Does the SH­Get­File­Info function support files with non-ASCII characters in their names? We find that the function either fails outright or returns question marks when asked to provide information for files with non-ASCII characters in their name.

    using System;
    using System.Runtime.InteropServices;
    
    class Program
    {
     static void Main(string[] args)
     {
      string fileName = "BgṍRồ.txt";
      Console.WriteLine("File exists? {0}", System.IO.File.Exists(fileName));
      // assumes extensions are hidden
    
      string expected = "BgṍRồ";
      Test(fileName, SHGFI_DISPLAYNAME, expected);
      Test(fileName, SHGFI_DISPLAYNAME | SHGFI_USEFILEATTRIBUTES, expected);
     }
    
     static void Test(string fileName, uint flags, string expected)
     {
      var actual = GetNameViaSHGFI(fileName, flags);
      Console.WriteLine("{0} == {1} ? {2}", actual, expected, actual == expected);
     }
    
     static string GetNameViaSHGFI(string fileName, uint flags)
     {
      SHFILEINFO sfi = new SHFILEINFO();
      if (SHGetFileInfo(fileName, 0, ref sfi, Marshal.SizeOf(sfi),
                        flags) != IntPtr.Zero) {
       return sfi.szDisplayName;
      } else {
       return null;
      }
     }
    
     [StructLayout(LayoutKind.Sequential)]
     struct SHFILEINFO {
      public IntPtr hIcon;
      public int iIcon;
      public uint dwAttributes;
      [MarshalAs(UnmanagedType.ByValTStr, SizeConst = 260)]
      public string szDisplayName;
      [MarshalAs(UnmanagedType.ByValTStr, SizeConst = 80)]
      public string szTypeName;
     }
    
     const uint SHGFI_USEFILEATTRIBUTES = 0x10;
     const uint SHGFI_DISPLAYNAME = 0x0200;
    
     [DllImport("shell32.dll")]
     static extern IntPtr SHGetFileInfo(
        string path, uint fileAttributes, ref SHFILEINFO info, int cbSize,
        uint flags);
    }
    // Output:
    // File exists? True
    //  == Bg?R? ? False
    // Bg?R? == Bg?R? ? False
    

    If we ask for the display name, the function fails even though the file does exist. If we also pass the SHGFI_USE­FILE­ATTRIBUTES flag to force the system to act as if the file existed, then it returns the file name but with question marks where the non-ASCII characters should be.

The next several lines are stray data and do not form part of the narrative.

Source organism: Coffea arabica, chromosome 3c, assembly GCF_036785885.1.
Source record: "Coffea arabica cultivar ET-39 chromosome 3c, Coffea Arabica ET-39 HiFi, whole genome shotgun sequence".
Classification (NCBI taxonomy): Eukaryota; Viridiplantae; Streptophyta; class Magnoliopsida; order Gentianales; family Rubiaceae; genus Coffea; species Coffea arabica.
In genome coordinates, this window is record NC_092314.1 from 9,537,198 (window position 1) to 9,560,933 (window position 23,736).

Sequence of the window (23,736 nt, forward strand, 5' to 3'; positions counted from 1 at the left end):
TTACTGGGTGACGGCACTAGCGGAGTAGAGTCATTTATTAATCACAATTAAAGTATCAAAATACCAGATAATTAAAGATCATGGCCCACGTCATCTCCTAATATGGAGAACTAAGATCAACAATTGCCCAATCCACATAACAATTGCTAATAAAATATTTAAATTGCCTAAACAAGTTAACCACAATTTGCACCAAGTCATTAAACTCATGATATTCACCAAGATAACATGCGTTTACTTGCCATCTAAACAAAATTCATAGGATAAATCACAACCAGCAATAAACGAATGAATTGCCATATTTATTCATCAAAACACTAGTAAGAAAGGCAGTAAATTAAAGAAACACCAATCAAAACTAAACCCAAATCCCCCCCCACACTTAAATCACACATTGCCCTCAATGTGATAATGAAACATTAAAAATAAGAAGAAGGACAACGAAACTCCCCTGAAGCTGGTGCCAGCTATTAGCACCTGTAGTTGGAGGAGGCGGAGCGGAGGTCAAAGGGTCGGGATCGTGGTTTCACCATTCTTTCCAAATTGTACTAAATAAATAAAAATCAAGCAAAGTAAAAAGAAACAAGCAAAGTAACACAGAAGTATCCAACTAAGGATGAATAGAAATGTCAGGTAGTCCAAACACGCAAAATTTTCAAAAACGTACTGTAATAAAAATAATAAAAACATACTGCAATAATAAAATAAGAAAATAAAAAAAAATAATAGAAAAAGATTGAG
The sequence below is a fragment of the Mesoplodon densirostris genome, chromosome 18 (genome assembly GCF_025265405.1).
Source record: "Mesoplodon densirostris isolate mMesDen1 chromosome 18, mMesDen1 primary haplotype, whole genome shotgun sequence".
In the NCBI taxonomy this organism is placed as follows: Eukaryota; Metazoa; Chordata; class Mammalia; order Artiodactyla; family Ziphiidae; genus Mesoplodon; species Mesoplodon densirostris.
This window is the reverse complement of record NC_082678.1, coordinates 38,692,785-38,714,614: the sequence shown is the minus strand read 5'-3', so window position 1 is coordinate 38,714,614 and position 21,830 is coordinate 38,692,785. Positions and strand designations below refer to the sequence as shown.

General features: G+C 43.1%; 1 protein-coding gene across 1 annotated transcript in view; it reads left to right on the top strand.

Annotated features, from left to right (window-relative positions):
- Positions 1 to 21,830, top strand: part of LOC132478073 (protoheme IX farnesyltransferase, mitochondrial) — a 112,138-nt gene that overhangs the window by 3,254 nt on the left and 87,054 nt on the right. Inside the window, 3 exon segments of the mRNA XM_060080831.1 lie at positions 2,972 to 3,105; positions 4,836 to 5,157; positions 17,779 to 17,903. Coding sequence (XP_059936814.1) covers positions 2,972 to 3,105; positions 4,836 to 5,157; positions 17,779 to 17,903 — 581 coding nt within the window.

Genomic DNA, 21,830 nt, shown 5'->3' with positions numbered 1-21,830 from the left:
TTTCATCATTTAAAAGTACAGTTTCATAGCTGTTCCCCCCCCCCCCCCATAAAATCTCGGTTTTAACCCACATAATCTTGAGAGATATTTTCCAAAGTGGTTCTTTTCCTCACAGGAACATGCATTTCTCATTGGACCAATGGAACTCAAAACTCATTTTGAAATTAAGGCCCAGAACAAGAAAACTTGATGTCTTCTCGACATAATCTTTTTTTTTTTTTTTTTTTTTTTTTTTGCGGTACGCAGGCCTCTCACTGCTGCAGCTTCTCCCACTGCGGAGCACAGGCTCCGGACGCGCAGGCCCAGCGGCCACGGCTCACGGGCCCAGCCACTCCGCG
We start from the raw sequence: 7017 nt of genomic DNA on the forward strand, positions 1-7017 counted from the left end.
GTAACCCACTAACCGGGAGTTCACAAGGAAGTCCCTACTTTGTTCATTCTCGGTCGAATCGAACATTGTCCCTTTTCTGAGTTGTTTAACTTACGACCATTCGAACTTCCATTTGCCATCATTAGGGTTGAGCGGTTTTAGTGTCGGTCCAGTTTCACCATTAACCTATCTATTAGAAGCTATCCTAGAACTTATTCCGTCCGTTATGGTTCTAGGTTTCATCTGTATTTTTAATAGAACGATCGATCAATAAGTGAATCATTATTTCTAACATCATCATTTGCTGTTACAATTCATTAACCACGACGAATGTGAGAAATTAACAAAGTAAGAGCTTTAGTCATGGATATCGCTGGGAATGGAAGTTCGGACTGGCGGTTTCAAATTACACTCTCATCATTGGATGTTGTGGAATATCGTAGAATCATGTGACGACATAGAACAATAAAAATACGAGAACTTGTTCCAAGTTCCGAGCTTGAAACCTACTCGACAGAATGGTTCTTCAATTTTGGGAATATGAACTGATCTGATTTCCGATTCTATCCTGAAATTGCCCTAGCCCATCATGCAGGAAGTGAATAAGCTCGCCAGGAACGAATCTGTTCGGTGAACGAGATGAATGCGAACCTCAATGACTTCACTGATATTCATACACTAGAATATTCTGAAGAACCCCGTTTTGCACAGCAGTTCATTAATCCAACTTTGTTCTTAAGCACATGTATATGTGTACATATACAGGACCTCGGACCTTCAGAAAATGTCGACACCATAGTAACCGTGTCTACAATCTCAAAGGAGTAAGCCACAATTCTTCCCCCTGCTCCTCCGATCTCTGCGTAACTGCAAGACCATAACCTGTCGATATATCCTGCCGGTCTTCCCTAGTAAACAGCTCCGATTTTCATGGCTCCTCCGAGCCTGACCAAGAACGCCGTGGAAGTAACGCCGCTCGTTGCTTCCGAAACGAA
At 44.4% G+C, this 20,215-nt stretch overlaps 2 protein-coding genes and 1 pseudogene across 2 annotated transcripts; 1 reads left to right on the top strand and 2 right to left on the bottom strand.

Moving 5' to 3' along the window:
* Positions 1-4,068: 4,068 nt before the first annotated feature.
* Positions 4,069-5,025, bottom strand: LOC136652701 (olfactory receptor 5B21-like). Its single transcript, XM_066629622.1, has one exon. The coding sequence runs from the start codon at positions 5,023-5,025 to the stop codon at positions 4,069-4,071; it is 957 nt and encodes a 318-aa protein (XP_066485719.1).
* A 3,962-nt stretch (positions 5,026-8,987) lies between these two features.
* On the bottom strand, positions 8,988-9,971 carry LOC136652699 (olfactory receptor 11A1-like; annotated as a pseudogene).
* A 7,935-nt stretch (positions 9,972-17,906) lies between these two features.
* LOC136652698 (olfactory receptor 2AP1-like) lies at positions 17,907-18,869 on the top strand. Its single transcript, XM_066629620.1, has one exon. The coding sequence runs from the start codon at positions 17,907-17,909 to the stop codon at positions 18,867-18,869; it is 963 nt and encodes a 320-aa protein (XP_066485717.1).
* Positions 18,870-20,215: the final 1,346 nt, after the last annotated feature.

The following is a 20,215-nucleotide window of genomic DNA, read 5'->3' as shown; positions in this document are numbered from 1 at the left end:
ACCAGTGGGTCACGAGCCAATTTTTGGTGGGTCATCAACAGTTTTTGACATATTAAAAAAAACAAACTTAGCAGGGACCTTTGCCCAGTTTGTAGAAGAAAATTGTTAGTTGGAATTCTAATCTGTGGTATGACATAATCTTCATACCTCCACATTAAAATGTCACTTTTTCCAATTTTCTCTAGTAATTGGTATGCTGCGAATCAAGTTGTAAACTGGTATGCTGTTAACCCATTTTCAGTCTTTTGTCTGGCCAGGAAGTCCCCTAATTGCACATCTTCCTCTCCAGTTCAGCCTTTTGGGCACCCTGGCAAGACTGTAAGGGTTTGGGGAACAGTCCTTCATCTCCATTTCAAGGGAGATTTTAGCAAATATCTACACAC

The SH­Get­File­Info function supports non-ASCII characters just fine, provided you call the version that supports non-ASCII characters!

    The customer here fell into the trap of not keeping their eye on the code page. It goes back to an unfortunate choice of defaults in the System.Runtime.Interop­Services namespace: At the time the CLR was originally being developed, Windows operating systems derived from Windows 95 were still in common use, so the CLR folks decided to default to Char­Set.Ansi. This made sense back in the day, since it meant that your program ran the same on Windows 98 as it did in Windows NT. In the passage of time, the Windows 95 series of operating systems became obsolete, so the need to be compatible with it gradually disappeared. But too late. The rules were already set, and the default of Char­Set.Ansi could not be changed.

    The solution is to specify Char­Set.Unicode explicitly in the Struct­Layout and Dll­Import attributes.

    FxCop catches this error, flagging it as Specify­Marshaling­For­PInvoke­String­Arguments. The error explanation talks about the security risks of unmapped characters, which is all well and good, but it is looking too much at the specific issue and not so much at the big picture. As a result, people may ignore the issue because it is flagged as a complicated security issue, and they will think, "Eh, this is just my unit test, I'm not concerned about security here." However, the big picture is

    This is almost certainly an oversight on your part. You didn't really mean to disable Unicode support here.

    Change the lines

     [StructLayout(LayoutKind.Sequential)]
     [DllImport("shell32.dll")]
    

    to

     [StructLayout(LayoutKind.Sequential, CharSet=CharSet.Unicode)]
     [DllImport("shell32.dll", CharSet=CharSet.Unicode)]
    

    and re-run the program. This time, it prints

    File exists? True
    Bg?R? == Bg?R? ? True
    Bg?R? == Bg?R? ? True